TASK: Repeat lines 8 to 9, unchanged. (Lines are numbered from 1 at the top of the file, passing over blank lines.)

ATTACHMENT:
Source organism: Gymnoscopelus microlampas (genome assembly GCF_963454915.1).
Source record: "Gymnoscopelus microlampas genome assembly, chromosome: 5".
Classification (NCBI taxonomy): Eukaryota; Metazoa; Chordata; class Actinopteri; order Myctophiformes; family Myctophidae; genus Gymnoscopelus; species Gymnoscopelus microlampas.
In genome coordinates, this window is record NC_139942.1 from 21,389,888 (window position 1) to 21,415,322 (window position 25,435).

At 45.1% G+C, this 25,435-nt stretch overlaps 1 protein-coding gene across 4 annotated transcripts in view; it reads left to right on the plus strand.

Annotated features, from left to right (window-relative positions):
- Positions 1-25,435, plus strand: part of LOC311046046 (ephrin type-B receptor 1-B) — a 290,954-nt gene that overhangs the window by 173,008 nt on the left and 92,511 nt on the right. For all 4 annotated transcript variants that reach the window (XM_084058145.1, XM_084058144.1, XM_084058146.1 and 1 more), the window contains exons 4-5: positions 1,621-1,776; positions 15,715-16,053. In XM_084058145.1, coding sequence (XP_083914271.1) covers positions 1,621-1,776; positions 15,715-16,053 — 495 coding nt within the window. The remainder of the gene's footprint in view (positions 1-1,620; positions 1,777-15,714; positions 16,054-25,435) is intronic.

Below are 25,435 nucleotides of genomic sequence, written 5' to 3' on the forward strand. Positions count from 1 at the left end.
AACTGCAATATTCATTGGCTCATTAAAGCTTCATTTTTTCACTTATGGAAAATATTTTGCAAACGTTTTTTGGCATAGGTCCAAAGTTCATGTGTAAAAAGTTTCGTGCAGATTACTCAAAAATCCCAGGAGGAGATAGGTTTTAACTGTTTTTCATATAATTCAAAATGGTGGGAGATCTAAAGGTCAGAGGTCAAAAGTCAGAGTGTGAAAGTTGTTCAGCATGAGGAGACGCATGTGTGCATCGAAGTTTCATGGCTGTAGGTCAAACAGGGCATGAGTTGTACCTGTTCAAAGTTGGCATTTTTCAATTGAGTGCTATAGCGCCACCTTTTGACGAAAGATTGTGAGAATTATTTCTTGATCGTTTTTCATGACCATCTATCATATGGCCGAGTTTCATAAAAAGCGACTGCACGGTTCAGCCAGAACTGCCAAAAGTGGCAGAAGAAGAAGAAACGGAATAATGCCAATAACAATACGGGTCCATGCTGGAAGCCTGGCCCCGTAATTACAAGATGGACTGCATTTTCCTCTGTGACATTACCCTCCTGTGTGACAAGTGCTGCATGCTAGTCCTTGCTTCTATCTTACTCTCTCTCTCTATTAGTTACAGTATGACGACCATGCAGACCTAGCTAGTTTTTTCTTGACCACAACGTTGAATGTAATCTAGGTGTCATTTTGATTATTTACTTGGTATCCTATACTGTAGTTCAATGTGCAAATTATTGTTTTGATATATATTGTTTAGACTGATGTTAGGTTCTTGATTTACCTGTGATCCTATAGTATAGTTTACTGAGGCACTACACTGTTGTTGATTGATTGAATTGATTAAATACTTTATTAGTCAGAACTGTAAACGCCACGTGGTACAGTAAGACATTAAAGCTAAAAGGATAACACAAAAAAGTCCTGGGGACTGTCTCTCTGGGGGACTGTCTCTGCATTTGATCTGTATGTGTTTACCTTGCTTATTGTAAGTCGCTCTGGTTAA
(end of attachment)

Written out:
Below are 25,435 nucleotides of genomic sequence, written 5' to 3' on the forward strand. Positions count from 1 at the left end.
AACTGCAATATTCATTGGCTCATTAAAGCTTCATTTTTTCACTTATGGAAAATATTTTGCAAACGTTTTTTGGCATAGGTCCAAAGTTCATGTGTAAAAAGTTTCGTGCAGATTACTCAAAAATCCCAGGAGGAGATAGGTTTTAACTGTTTTTCATATAATTCAAAATGGTGGGAGATCTAAAGGTCAGAGGTCAAAAGTCAGAGTGTGAAAGTTGTTCAGCATGAGGAGACGCATGTGTGCATCGAAGTTTCATGGCTGTAGGTCAAACAGGGCATGAGTTGTACCTGTTCAAAGTTGGCATTTTTCAATTGAGTGCTATAGCGCCACCTTTTGACGAAAGATTGTGAGAATTATTTCTTGATCGTTTTTCATGACCATCTATCATATGGCCGAGTTTCATAAAAAGCGACTGCACGGTTCAGCCAGAACTGCCAAAAGTGGCAGAAGAAGAAGAAACGGAATAATGCCAATAACAATACGGGTCCATGCTGGAAGCCTGGCCCCGTAATTACAAGATGGACTGCATTTTCCTCTGTGACATTACCCTCCTGTGTGACAAGTGCTGCATGCTAGTCCTTGCTTCTATCTTACTCTCTCTCTCTATTAGTTACAGTATGACGACCATGCAGACCTAGCTAGTTTTTTCTTGACCACAACGTTGAATGTAATCTAGGTGTCATTTTGATTATTTACTTGGTATCCTATACTGTAGTTCAATGTGCAAATTATTGTTTTGATATATATTGTTTAGACTGATGTTAGGTTCTTGATTTACCTGTGATCCTATAGTATAGTTTACTGAGGCACTACACTGTTGTTGATTGATTGAATTGATTAAATACTTTATTAGTCAGAACTGTAAACGCCACGTGGTACAGTAAGACATTAAAGCTAAAAGGATAACACAAAAAAGTCCTGGGGACTGTCTCTCTGGGGGACTGTCTCTGCATTTGATCTGTATGTGTTTACCTTGCTTATTGTAAGTCGCTCTGGTTAA